LEWISTOWN - A recent study performed by scientists at Johns Hopkins University revealed the potential to screen for ovarian and endometrial cancer by using a regular Pap smear test. The study focused on DNA testing, which makes tumor markers visible and early detection possible.
This is the first real breakthrough in gynecologic cancer screening since the Pap smear test was discovered, said Dr. William Crowder, OB/GYN physician at Geisinger-Lewistown. Until now there has been no successful test for ovarian or endometrial cancer, he added.
"We have been looking for a way to screen for ovarian cancer for the past 25 years," Crowder said. "The work being done at Johns Hopkins is very exciting and certainly a move forward."
In the pilot study, Dr. Luis Diaz, an oncologist at Hopkins, and his team analyzed Pap smears from 46 women already diagnosed with ovarian or endometrial cancer. The team then performed DNA testing on cells that had separated from the ovaries or the uterus lining and landed in the cervix, where Pap tests are regularly performed.
If cancer is present in the test cells, there will be a gene mutation, or marker, that indicates a cancerous cell rather than a regular cell, Crowder said. Such mutations are not visible under a microscope and would remain undetected during regular Pap smear analysis, he added.
This new technique, refereed to as PapGene, was able to detect all endometrial cancers and 41 percent of the ovarian tumors, reported the Johns Hopkins team in the Science Translational Medicine journal.
The team is now collecting a much larger sample of Pap tests for further research. The next step, Crowder said, is to create a higher level of sensitivity in the test by finding more DNA markers that indicate the presence of cancer.
According to the National Cancer Institute, of the 22,280 women diagnosed with ovarian cancer in 2012, 15,500 did not survive. And of the 47,130 women diagnosed with endometrial cancer in 2012, 8,010 did not survive.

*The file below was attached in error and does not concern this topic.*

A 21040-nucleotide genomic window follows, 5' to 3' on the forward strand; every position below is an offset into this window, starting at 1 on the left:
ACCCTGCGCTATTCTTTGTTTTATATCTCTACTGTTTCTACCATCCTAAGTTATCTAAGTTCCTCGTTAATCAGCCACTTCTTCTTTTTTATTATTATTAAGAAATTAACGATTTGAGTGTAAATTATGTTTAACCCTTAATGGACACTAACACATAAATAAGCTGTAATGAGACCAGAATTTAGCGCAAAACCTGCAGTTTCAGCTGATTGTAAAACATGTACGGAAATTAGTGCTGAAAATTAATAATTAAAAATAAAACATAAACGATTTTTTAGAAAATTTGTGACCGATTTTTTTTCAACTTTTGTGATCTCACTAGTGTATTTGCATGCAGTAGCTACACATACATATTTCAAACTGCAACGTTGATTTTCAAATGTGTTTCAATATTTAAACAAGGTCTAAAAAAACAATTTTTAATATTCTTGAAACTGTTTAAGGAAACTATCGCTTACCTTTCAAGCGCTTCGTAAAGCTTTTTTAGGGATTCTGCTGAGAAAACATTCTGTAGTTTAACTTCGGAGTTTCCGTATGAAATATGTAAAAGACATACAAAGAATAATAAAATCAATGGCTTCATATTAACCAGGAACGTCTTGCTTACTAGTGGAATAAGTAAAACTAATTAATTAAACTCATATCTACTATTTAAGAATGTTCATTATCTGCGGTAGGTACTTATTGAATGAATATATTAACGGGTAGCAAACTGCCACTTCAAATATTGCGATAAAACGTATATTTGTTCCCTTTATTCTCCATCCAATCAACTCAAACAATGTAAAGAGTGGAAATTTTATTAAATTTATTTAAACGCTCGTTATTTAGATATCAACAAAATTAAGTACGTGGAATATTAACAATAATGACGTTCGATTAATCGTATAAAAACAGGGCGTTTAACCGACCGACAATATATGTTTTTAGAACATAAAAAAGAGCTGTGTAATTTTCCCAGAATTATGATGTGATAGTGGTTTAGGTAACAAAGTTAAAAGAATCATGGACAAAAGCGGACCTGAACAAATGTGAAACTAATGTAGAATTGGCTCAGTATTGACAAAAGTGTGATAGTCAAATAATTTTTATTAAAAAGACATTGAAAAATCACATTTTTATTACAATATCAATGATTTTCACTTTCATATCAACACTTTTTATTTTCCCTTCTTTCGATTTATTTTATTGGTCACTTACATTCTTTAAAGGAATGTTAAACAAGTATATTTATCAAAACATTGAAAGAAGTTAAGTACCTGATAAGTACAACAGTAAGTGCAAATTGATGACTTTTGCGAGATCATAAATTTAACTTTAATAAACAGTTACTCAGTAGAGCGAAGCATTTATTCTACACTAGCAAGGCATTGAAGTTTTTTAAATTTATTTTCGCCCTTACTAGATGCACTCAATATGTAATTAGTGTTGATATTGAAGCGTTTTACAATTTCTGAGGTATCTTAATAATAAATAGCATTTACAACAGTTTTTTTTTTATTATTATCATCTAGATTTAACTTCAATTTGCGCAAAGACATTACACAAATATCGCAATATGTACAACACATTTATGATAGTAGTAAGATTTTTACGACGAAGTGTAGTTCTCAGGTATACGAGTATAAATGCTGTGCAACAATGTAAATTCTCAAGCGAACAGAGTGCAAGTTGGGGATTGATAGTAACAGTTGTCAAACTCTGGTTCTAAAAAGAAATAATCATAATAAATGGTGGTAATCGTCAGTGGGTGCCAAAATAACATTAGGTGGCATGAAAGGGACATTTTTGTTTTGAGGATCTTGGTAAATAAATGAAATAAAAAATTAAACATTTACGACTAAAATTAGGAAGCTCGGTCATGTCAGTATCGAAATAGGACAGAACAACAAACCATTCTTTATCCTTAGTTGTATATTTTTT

"This study has the potential to dramatically increase the cure rate through early detection," Crowder said. "The mortality rates are so high because there is no specific symptoms or early detection methods for these cancers."
If the study is ultimately successful, doctors will continue using the Pap smear test regularly at annual exams, Crowder said. Nothing will change for the patient because the extra work is performed in the lab, he added.
"While the initial results are important, the study involved a very small sample," Crowder said. "It will probably take two more years of clinical testing to really learn what the new technique is capable of."
The Pap test is currently used to screen for cervical cancer and HPV during regular annual exams, Crowder said. If PapGene is eventually used in doctors' offices, the frequency of the Pap test might increase for certain age groups, he added.
"A woman should get her first Pap test within three years of initial sexual activity and on a yearly basis after that," Crowder said. "If the Hopkins study pans out, Pap tests will most likely increase for older women since ovarian cancer is more prevalent in the older age groups."
For more information on ovarian and endometrial cancer, visit www.cancer.gov.